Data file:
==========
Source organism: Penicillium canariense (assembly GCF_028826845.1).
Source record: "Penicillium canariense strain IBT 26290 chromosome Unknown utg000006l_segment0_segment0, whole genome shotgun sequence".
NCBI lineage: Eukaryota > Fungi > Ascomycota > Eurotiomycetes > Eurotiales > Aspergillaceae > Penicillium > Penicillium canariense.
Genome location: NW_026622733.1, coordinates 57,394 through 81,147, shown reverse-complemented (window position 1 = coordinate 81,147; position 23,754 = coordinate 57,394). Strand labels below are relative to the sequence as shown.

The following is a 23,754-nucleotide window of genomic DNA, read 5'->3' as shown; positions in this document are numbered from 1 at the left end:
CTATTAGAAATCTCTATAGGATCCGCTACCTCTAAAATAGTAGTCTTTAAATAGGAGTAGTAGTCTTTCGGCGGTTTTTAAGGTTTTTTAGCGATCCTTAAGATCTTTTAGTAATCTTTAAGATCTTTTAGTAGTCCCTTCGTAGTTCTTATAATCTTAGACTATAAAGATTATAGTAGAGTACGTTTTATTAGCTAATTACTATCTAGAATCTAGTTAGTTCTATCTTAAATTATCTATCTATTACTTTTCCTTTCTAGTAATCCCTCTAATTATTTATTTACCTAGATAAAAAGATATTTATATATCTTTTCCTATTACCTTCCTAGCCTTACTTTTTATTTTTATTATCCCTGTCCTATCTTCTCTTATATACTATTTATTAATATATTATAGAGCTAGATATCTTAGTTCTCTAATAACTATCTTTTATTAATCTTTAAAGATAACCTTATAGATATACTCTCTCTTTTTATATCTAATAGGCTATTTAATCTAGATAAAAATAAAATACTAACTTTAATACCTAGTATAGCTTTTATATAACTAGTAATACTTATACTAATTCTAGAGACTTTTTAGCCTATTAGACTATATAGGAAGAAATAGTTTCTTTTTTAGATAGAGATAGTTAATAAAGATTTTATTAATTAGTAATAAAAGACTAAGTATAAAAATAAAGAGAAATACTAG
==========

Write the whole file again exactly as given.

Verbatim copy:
Source organism: Penicillium canariense (assembly GCF_028826845.1).
Source record: "Penicillium canariense strain IBT 26290 chromosome Unknown utg000006l_segment0_segment0, whole genome shotgun sequence".
NCBI lineage: Eukaryota > Fungi > Ascomycota > Eurotiomycetes > Eurotiales > Aspergillaceae > Penicillium > Penicillium canariense.
Genome location: NW_026622733.1, coordinates 57,394 through 81,147, shown reverse-complemented (window position 1 = coordinate 81,147; position 23,754 = coordinate 57,394). Strand labels below are relative to the sequence as shown.

The following is a 23,754-nucleotide window of genomic DNA, read 5'->3' as shown; positions in this document are numbered from 1 at the left end:
CTATTAGAAATCTCTATAGGATCCGCTACCTCTAAAATAGTAGTCTTTAAATAGGAGTAGTAGTCTTTCGGCGGTTTTTAAGGTTTTTTAGCGATCCTTAAGATCTTTTAGTAATCTTTAAGATCTTTTAGTAGTCCCTTCGTAGTTCTTATAATCTTAGACTATAAAGATTATAGTAGAGTACGTTTTATTAGCTAATTACTATCTAGAATCTAGTTAGTTCTATCTTAAATTATCTATCTATTACTTTTCCTTTCTAGTAATCCCTCTAATTATTTATTTACCTAGATAAAAAGATATTTATATATCTTTTCCTATTACCTTCCTAGCCTTACTTTTTATTTTTATTATCCCTGTCCTATCTTCTCTTATATACTATTTATTAATATATTATAGAGCTAGATATCTTAGTTCTCTAATAACTATCTTTTATTAATCTTTAAAGATAACCTTATAGATATACTCTCTCTTTTTATATCTAATAGGCTATTTAATCTAGATAAAAATAAAATACTAACTTTAATACCTAGTATAGCTTTTATATAACTAGTAATACTTATACTAATTCTAGAGACTTTTTAGCCTATTAGACTATATAGGAAGAAATAGTTTCTTTTTTAGATAGAGATAGTTAATAAAGATTTTATTAATTAGTAATAAAAGACTAAGTATAAAAATAAAGAGAAATACTAG